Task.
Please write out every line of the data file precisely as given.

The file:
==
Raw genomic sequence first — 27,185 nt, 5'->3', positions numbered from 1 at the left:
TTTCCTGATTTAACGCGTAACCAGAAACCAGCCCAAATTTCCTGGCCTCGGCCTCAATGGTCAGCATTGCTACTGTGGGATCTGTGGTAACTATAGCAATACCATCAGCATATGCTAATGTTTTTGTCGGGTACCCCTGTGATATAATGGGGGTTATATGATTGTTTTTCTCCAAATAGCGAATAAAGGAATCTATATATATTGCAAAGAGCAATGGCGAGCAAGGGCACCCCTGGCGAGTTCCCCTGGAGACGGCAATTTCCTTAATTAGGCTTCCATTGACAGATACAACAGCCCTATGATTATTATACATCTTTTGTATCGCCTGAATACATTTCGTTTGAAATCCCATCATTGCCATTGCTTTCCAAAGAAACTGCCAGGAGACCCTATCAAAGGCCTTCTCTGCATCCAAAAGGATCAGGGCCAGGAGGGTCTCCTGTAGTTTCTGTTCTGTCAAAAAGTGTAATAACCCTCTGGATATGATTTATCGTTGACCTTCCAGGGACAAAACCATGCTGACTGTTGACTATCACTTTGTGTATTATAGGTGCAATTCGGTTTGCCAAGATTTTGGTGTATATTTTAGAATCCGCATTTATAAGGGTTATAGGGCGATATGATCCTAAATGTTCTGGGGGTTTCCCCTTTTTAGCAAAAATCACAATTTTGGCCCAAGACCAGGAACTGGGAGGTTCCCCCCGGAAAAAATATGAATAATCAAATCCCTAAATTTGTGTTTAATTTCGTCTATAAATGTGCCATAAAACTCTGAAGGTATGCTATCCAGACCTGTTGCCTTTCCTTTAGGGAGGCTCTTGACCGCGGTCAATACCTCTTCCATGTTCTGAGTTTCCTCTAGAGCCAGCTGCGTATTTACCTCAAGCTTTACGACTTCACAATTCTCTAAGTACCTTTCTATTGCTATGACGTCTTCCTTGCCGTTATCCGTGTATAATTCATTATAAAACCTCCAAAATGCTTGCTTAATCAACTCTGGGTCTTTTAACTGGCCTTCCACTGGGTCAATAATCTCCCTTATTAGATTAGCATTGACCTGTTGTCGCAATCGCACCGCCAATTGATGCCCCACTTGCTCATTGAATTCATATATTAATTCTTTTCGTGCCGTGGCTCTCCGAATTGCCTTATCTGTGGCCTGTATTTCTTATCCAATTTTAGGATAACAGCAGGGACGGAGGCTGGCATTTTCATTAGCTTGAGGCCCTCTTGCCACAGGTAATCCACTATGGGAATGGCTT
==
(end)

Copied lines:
Raw genomic sequence first — 27,185 nt, 5'->3', positions numbered from 1 at the left:
TTTCCTGATTTAACGCGTAACCAGAAACCAGCCCAAATTTCCTGGCCTCGGCCTCAATGGTCAGCATTGCTACTGTGGGATCTGTGGTAACTATAGCAATACCATCAGCATATGCTAATGTTTTTGTCGGGTACCCCTGTGATATAATGGGGGTTATATGATTGTTTTTCTCCAAATAGCGAATAAAGGAATCTATATATATTGCAAAGAGCAATGGCGAGCAAGGGCACCCCTGGCGAGTTCCCCTGGAGACGGCAATTTCCTTAATTAGGCTTCCATTGACAGATACAACAGCCCTATGATTATTATACATCTTTTGTATCGCCTGAATACATTTCGTTTGAAATCCCATCATTGCCATTGCTTTCCAAAGAAACTGCCAGGAGACCCTATCAAAGGCCTTCTCTGCATCCAAAAGGATCAGGGCCAGGAGGGTCTCCTGTAGTTTCTGTTCTGTCAAAAAGTGTAATAACCCTCTGGATATGATTTATCGTTGACCTTCCAGGGACAAAACCATGCTGACTGTTGACTATCACTTTGTGTATTATAGGTGCAATTCGGTTTGCCAAGATTTTGGTGTATATTTTAGAATCCGCATTTATAAGGGTTATAGGGCGATATGATCCTAAATGTTCTGGGGGTTTCCCCTTTTTAGCAAAAATCACAATTTTGGCCCAAGACCAGGAACTGGGAGGTTCCCCCCGGAAAAAATATGAATAATCAAATCCCTAAATTTGTGTTTAATTTCGTCTATAAATGTGCCATAAAACTCTGAAGGTATGCTATCCAGACCTGTTGCCTTTCCTTTAGGGAGGCTCTTGACCGCGGTCAATACCTCTTCCATGTTCTGAGTTTCCTCTAGAGCCAGCTGCGTATTTACCTCAAGCTTTACGACTTCACAATTCTCTAAGTACCTTTCTATTGCTATGACGTCTTCCTTGCCGTTATCCGTGTATAATTCATTATAAAACCTCCAAAATGCTTGCTTAATCAACTCTGGGTCTTTTAACTGGCCTTCCACTGGGTCAATAATCTCCCTTATTAGATTAGCATTGACCTGTTGTCGCAATCGCACCGCCAATTGATGCCCCACTTGCTCATTGAATTCATATATTAATTCTTTTCGTGCCGTGGCTCTCCGAATTGCCTTATCTGTGGCCTGTATTTCTTATCCAATTTTAGGATAACAGCAGGGACGGAGGCTGGCATTTTCATTAGCTTGAGGCCCTCTTGCCACAGGTAATCCACTATGGGAATGGCTT